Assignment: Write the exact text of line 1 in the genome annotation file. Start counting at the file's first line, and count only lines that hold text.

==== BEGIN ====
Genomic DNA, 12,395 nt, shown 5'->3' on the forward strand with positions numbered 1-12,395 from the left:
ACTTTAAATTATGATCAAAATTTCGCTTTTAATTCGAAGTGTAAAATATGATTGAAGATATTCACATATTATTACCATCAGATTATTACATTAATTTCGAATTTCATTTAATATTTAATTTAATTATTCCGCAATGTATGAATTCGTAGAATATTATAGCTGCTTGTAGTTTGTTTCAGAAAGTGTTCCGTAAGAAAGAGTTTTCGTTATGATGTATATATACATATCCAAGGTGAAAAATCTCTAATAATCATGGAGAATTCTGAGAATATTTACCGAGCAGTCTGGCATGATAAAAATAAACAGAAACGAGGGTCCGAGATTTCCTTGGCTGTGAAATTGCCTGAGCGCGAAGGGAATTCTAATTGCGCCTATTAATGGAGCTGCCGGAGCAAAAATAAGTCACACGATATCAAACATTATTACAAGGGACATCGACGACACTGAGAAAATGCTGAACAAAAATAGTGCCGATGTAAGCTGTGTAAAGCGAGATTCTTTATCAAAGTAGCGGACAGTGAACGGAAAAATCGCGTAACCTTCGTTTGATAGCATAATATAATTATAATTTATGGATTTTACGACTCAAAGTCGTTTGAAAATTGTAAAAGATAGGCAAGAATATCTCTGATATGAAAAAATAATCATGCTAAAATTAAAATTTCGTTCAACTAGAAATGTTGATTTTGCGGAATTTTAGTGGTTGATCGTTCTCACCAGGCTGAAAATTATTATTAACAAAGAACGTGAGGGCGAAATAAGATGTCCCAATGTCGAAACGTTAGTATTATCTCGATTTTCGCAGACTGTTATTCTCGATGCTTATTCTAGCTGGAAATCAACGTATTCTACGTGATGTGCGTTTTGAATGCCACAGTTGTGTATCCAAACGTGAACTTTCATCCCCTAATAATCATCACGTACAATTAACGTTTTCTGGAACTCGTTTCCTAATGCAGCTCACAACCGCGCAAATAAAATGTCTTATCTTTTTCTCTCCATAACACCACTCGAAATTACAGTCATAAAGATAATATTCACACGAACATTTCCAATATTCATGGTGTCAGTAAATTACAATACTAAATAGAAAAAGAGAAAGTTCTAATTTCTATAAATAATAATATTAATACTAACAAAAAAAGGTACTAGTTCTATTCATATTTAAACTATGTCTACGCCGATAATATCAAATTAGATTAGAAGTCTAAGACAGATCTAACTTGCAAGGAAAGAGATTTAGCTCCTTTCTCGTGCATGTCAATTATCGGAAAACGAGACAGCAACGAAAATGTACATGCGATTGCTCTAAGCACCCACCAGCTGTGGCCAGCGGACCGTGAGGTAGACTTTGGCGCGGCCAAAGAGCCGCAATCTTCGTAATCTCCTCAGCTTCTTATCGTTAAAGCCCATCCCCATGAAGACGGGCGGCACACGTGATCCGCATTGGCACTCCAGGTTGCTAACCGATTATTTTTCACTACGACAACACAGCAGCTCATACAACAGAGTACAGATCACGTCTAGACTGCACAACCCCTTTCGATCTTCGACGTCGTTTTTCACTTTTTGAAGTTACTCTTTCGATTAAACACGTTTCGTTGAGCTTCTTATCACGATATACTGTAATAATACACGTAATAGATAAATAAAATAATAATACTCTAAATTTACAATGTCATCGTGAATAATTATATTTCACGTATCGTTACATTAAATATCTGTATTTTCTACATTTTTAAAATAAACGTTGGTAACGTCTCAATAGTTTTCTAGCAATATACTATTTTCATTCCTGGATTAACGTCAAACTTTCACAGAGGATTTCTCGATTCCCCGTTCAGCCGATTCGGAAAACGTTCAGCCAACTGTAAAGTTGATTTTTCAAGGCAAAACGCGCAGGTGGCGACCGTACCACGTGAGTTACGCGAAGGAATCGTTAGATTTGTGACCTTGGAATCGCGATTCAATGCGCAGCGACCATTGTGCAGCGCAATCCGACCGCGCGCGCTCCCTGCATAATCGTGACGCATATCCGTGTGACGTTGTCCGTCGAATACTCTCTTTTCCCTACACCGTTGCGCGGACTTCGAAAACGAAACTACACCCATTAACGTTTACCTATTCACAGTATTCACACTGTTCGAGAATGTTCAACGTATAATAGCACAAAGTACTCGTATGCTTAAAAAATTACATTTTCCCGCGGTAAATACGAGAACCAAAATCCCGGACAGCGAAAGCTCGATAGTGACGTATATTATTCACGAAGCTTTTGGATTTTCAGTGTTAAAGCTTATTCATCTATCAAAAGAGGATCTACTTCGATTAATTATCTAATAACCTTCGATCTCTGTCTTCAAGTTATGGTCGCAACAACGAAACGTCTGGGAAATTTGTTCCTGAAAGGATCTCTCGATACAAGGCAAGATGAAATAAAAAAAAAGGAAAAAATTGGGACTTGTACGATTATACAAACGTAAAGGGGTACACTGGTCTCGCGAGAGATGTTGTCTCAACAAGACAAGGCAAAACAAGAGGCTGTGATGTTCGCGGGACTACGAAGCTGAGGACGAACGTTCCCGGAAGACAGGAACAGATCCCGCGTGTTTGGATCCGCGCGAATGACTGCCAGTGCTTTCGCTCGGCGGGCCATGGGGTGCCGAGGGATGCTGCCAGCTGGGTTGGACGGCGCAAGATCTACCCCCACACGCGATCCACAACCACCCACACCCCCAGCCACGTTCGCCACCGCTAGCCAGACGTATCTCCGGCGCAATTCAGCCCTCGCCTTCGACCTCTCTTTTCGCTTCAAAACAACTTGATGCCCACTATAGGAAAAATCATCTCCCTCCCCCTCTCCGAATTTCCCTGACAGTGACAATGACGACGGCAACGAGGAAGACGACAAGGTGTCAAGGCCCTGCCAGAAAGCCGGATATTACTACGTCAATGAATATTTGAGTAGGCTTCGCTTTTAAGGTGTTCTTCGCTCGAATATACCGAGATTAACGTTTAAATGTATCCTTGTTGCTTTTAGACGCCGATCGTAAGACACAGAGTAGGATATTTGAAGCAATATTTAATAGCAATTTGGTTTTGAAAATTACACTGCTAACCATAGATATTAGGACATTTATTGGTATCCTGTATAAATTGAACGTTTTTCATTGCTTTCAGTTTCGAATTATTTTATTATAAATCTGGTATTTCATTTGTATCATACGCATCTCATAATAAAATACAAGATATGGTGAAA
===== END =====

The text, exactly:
Genomic DNA, 12,395 nt, shown 5'->3' on the forward strand with positions numbered 1-12,395 from the left: